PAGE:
NIST says providers need more awareness of IoT security risks
Many healthcare organizations are not fully aware that they use a large number of Internet of Things devices that increase breach risks.
That must change, according to the National Institute for Standards and Technology, one of the nation’s oldest physical science laboratories and a part of the Department of Commerce.
“It is important that organizations understand their use of IoT because many IoT devices affect cybersecurity and privacy risks differently than conventional IT devices do,” according to a draft document released by NIST to collect insights on IoT issues from stakeholders during a public comment period set to close in October.
Some organizations need to understand how characteristics of IoT affect managing data security risk, including accepting, avoiding, mitigating, sharing or transferring risk, NIST says.
For example, operational requirements for performance, reliability, resilience and safety may be at odds with common cyber and privacy practices for conventional health IT devices. The result could be the need to use manual processes, expand staff knowledge of devices, and address risks with manufacturers and vendors that may have remote access to the devices.
NIST advises that cyber and privacy risks be covered by three mitigation goals. These include protecting device security by preventing a device from being used to conduct attacks; protecting the confidentiality, integrity and availability of data stored on or transmitted to a device; and protecting the privacy of individuals.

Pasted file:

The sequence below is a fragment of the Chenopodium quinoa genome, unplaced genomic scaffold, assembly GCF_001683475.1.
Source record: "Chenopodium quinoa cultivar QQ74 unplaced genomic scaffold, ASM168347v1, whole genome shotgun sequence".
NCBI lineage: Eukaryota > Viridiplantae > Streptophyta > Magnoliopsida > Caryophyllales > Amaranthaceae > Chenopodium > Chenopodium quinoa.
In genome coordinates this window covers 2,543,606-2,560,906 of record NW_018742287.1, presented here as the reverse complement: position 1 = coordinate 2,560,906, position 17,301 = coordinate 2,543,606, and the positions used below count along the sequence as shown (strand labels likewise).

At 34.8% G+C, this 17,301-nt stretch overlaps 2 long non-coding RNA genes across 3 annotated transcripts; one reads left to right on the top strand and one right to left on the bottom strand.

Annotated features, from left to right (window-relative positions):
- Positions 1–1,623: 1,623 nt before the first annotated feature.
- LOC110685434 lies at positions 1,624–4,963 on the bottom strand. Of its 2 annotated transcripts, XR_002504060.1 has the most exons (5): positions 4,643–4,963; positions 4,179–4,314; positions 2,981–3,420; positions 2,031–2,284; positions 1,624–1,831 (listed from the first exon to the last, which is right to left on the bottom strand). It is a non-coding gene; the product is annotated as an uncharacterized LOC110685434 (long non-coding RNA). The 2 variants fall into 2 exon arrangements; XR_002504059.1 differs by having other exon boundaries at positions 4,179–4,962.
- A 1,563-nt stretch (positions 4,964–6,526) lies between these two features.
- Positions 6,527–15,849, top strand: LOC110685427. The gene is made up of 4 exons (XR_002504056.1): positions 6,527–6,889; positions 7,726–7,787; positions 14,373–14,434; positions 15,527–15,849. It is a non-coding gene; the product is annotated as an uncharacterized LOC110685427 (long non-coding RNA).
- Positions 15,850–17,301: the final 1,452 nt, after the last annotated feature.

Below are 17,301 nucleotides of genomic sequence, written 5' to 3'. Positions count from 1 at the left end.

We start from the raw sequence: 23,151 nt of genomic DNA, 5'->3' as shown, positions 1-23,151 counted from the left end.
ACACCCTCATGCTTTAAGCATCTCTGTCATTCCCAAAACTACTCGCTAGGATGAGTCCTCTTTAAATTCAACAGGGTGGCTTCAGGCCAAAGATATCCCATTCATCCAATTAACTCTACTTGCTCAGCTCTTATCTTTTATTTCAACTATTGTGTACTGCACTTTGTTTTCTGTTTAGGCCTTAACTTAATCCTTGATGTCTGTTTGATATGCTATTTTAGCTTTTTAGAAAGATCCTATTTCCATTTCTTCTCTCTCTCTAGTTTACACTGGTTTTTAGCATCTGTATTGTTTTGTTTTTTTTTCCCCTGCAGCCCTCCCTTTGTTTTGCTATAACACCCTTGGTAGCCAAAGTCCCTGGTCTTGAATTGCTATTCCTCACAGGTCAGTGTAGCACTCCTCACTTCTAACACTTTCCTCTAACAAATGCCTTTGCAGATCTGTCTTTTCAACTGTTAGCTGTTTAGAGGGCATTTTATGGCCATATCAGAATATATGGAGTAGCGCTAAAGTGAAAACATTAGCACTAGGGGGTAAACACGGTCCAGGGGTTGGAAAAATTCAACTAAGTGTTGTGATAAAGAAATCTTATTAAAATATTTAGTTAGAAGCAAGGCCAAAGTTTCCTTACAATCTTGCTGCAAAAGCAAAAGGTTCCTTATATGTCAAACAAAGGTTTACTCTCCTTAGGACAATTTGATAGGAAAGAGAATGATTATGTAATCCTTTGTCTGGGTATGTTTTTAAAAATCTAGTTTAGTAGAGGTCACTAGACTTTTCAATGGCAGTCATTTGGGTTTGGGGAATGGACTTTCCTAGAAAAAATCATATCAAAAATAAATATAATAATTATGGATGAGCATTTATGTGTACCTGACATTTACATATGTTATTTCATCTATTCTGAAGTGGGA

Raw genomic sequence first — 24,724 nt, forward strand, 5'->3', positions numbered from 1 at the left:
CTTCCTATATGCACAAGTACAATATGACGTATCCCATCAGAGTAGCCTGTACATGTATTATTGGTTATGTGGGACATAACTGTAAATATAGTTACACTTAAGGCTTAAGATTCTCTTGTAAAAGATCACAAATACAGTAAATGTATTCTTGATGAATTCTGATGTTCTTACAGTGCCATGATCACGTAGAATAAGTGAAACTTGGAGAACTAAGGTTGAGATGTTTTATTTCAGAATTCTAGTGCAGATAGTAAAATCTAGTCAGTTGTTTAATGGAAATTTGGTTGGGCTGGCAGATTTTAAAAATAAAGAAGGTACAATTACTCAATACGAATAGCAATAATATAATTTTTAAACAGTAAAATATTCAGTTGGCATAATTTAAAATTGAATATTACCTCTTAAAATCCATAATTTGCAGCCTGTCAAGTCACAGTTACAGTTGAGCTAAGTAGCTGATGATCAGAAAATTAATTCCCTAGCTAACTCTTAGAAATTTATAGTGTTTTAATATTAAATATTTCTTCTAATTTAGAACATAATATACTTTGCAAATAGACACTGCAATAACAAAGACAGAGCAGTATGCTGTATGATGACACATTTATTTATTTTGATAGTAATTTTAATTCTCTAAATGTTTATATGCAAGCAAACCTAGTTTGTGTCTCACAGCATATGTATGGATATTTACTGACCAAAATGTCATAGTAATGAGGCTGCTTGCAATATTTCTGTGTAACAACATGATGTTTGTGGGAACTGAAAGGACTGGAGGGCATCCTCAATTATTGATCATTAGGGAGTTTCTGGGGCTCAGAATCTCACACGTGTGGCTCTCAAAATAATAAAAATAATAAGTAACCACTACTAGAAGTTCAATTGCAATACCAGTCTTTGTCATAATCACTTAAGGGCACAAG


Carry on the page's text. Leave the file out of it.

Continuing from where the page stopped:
Consequently, organizations should adjust organizational policies and processes to address cyber security and privacy risk mitigation challenges throughout a device’s lifecycle.
NIST notes that many organizations are interested in establishing cybersecurity and privacy baselines to support IoT device risk mitigation. Most of these initiatives focus on pre-market cybersecurity and privacy capabilities, which are the capabilities that manufacturers build, or should build in a device.
Some IoT devices only need the device itself secured, while other devices need the data protected, according to NIST. “A subset of those devices might also need privacy protected in ways that data security protection cannot,” the agency notes. “Existing efforts have not distinguished requirements and recommendations in this way, leaving organizations to determine which ones apply to any particular IoT device implementation and usage.”
NIST acknowledges that few recommendations can be made that apply to all IoT devices, but the draft document, in Appendix A, does provide examples of possible universal recommendations.
The complete draft document from NIST is available here.